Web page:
We are Line Studio Detroit, specializing in cast concrete.  We make concrete countertops, vanities, bar tops, fireplace surrounds, water features, tables, benches and much more.  We love  concrete because the material lends itself to personalization, whether for individual needs or style and personalization with respect to location or context. Our mission is to create products and relationships that are built to last while igniting our personal drive to push the limits of what’s possible in our medium.  Andrew began making concrete in 2003 and brought his wealth of experience to Detroit in 2013.  His goal is to have his experience with the concrete and dedication to his craft be evident in the surfaces he creates.  “I want every piece to be built upon the ones that came before it, and I believe that is evident with the bar at Our Detroit.”    Jessica, Andrew’s wife and partner, grew up in Detroit and after being away for 13 years decided it was time to come back home.


Why Did You Build The Our/Detroit Bartop?

We wanted to  showcase the possibilities of concrete, while keeping the context of the space at the front of our mind.   The qualities intended to be expressed were elegance, mass, nature, and the history of building.  We want our work to come in contact with as many people as possible, almost like a piece of public art, but a highly functional one. I believe in Our/Detroit’s mission to create community, have great love and respect for the owners, and are grateful to have been a part of this project.


How Were You Inspired By Detroit For This Project?

The buildings of the city loom large over me.  I am interested in their shape and think of the people who occupied the buildings in the past, wonder who will be in them in the future, and I’m especially fascinated by how the buildings were constructed.  Ponyride, where my shop is located, is a concrete building.  The concrete floors and walls, poured in stages, make up  a frame that is filled in with large windows, flooding the interior with light,  This type of building is an example of the factory style utilitarian building championed by Detroit architect Albert Kahn and was significant for several reasons. The amount of light the windows brought in the building created a better working environment,  the building cost was economical, and if properly done the building would last a long time.   Board forming is the building technique used to construct buildings such as Ponyride.  The forms for the floors and walls  were made from various widths and lengths of pine boards, and if you look closely at the ceilings, stair wells, and sections of walls that haven’t been covered over the years, the imprint of the board is plainly visible.  The imprint of that wood is a fossil, a legacy of building, craftsmanship, and innovation.  Visually, the grain pattern of the wood contrasts well with the straight line of the boards and cold mass of the concrete.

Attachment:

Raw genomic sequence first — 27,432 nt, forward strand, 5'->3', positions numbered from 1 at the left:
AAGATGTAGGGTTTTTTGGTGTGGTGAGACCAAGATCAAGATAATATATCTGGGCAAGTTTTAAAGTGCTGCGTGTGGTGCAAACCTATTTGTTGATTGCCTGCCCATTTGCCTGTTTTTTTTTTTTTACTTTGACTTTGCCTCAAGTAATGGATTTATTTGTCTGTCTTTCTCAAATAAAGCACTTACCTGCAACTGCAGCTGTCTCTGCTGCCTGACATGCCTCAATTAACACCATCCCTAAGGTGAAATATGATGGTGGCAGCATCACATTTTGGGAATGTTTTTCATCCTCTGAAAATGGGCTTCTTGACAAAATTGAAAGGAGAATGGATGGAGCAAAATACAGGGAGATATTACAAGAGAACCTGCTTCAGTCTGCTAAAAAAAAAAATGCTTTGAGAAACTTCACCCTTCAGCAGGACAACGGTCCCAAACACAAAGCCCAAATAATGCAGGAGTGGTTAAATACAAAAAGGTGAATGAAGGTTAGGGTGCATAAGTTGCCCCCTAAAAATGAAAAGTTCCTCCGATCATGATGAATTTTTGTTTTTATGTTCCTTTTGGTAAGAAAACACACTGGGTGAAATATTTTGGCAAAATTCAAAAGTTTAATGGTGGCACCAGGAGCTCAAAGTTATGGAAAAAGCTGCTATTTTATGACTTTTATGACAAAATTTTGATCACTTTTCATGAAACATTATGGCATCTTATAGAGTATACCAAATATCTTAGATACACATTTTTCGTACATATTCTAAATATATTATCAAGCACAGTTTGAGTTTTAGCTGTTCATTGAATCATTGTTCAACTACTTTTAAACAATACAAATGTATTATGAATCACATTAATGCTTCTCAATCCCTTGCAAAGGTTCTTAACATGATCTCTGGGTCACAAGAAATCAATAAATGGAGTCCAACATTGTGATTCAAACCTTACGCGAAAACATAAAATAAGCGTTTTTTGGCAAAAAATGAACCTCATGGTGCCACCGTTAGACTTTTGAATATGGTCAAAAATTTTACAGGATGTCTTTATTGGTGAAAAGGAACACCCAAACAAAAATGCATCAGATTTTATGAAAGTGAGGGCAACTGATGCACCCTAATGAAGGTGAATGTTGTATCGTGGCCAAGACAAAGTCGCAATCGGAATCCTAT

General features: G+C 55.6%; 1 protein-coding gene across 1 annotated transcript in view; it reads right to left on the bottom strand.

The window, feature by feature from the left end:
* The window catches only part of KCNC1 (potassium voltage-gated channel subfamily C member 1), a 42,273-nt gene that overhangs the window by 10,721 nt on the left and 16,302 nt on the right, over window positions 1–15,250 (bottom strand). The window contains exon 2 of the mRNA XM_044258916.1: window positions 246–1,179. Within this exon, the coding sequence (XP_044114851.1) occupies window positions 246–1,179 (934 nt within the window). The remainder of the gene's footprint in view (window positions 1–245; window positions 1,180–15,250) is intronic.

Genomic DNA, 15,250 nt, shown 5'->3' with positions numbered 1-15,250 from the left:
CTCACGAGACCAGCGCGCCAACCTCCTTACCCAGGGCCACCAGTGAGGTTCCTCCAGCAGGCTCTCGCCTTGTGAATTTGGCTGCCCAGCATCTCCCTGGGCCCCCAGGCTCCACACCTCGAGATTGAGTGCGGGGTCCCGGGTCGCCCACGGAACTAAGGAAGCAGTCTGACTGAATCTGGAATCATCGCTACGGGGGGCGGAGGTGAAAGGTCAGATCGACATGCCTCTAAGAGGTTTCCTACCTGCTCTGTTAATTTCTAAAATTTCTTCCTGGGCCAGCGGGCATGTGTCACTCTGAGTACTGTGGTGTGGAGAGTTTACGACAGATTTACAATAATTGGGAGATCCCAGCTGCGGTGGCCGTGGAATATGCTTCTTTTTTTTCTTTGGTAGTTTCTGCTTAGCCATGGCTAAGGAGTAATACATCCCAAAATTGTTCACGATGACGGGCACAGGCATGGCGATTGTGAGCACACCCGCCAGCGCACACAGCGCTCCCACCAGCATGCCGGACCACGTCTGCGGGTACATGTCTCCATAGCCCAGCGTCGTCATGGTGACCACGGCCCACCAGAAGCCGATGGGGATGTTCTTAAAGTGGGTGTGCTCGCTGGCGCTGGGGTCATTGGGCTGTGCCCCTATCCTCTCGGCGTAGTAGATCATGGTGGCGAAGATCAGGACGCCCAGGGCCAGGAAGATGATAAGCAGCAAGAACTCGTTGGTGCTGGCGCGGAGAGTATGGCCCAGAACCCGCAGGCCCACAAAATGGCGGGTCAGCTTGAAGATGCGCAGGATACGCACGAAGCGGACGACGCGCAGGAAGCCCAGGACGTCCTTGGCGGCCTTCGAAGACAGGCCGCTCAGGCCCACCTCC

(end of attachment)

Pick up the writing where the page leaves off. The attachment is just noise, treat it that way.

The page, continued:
What Is Your Artistic Process?

The base of the bar was cast first.  I used the process of board formed concrete to cast the base of the bar with white concrete.  It began with oak boards taken off an old trailer that I milled flat and seamed together to create the curved form for casting the base.  After the base was cast and the form disassembled, the boards I cast against were milled down again and used to build black tables throughout the tasting room.   About a week after the base was cast, the bartop was cast.  This involved building a form nearly out of thin air, as there was no cabinetry for the top form to rest on.  The top was cast, demoulded, polished, a HUGE mess was made, cleaned up, and finally sealed.


What Are Your Plans For The Future?

We plan to grow roots in Detroit.  Currently the majority of our business is custom projects.  As that continues to expand, we will begin offering small housewares, bathroom vanities, and planters to be shipped across the country.  We also want to explore large outdoor public works such as water features, gardens, or sculpture and build upon the legacy of those types of works in Detroit.  We’ve started a more in depth blog about this project here.

Line Studio

Feature Friday

This week we sat down with Andrew Ward, the man behind Line Studio. Learn about his design process and the making of the Our/Detroit bar!